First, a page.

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Trade Patterns, Income Differences and Gains from Trade

  • Pau Pujolas

    (IDEA - UAB)

  • Wyatt Brooks

    (University of Notre Dame)

Quantifying the gains from international trade is an area of research that has been widely studied using a variety of trade models. At the same time, it has been shown that non-homotheticities are useful for matching the systematic patterns of trade present in disaggregated trade data. We bring these two literatures together to ask how non-homotheticities affect our predictions for gains from trade. To do so, we develop a N-country trade model that exactly matches bilateral trade, population, GDP per capita and within country income inequality for many countries. We include non-homotheticities to match patterns of trade between rich and poor countries that we observe in highly disaggregated trade data. We then make use of the results from Arkolakis, Costinot, and Rodriguez-Clare (2012), which gives a simple formula for gains from trade in a large class of homothetic models, including a version of our model with the non-homotheticity removed. Our main finding is that homothetic models underestimate gains from trade in countries with small populations and low productivities, and overestimate gains in countries with large populations and high productivities. The homothetic model overestimates the gains from being open to trade in the U.S. and Japan by 14% and 22%, and underestimates them in Spain and Italy by 24% and 14%.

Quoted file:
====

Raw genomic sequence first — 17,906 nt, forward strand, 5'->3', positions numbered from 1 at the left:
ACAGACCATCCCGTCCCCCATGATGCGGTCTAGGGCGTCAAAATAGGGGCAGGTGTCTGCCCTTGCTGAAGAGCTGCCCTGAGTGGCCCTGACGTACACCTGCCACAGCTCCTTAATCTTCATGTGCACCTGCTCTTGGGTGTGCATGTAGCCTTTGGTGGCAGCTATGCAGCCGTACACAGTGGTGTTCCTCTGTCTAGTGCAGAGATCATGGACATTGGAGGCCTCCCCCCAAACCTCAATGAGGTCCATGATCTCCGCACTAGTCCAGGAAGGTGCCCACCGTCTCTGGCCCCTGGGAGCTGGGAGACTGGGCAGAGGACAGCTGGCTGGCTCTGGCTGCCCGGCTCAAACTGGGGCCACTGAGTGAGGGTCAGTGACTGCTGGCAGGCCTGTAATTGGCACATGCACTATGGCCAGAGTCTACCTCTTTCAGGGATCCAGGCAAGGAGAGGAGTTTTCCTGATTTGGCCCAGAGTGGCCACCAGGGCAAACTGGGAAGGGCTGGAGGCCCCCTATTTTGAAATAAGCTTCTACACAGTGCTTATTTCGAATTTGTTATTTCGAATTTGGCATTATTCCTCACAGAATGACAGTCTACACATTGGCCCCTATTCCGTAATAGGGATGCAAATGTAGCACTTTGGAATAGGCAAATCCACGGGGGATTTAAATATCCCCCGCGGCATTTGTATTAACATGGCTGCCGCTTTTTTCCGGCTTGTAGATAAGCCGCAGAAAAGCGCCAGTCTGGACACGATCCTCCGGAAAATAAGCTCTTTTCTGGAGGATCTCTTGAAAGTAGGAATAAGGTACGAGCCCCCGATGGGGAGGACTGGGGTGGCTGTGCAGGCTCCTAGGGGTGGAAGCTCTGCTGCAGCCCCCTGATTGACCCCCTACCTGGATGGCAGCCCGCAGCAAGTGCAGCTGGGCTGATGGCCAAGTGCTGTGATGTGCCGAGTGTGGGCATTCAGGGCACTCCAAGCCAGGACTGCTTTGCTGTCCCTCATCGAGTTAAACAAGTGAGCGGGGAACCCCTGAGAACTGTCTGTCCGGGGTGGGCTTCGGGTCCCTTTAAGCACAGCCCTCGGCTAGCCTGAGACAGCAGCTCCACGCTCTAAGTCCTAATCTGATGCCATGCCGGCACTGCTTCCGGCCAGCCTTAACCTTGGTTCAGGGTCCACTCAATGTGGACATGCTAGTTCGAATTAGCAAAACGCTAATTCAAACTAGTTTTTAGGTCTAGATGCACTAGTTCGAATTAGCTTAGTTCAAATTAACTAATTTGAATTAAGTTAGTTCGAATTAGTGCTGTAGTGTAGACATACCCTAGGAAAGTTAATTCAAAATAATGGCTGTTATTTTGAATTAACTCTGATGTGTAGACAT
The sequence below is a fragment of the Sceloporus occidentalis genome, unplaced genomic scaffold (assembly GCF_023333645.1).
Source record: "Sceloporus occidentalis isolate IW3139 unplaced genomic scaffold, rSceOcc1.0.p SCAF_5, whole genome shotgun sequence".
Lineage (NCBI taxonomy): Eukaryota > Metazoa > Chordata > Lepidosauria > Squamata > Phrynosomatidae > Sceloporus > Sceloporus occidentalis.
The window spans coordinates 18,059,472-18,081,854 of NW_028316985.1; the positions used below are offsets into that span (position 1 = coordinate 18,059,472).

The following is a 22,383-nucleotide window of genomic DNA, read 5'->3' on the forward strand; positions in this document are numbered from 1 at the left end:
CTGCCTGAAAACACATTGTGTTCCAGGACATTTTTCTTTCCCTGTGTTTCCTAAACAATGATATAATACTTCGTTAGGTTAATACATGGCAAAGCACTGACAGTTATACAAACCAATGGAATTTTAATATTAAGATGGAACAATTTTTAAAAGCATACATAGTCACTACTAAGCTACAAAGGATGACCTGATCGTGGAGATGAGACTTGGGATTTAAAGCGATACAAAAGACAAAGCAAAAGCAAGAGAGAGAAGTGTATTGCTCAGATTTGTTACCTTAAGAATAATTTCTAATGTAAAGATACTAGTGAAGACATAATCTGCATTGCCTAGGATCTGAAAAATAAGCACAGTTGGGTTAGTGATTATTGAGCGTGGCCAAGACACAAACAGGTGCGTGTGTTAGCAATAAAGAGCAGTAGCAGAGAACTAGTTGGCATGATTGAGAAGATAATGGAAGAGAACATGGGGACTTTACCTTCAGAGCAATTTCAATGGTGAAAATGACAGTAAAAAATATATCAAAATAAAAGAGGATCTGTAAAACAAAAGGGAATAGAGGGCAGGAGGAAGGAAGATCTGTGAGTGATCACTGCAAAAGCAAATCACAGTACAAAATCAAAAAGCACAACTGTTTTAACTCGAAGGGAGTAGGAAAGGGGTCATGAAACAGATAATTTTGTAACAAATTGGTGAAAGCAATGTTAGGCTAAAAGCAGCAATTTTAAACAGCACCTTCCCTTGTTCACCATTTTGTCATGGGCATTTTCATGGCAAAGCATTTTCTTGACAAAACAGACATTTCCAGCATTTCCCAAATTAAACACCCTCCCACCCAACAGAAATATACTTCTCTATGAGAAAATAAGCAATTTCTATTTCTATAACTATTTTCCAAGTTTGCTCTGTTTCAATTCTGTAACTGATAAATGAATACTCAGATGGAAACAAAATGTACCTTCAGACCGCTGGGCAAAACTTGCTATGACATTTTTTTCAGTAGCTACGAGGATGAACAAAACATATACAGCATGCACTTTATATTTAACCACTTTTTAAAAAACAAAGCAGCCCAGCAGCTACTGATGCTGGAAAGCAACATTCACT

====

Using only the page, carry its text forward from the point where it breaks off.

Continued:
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Paper provided by Society for Economic Dynamics in its series 2013 Meeting Papers with number 445.

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Date of creation: 2013
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Handle: RePEc:red:sed013:445
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Society for Economic Dynamics Marina Azzimonti Department of Economics Stonybrook University 10 Nicolls Road Stonybrook NY 11790 USA

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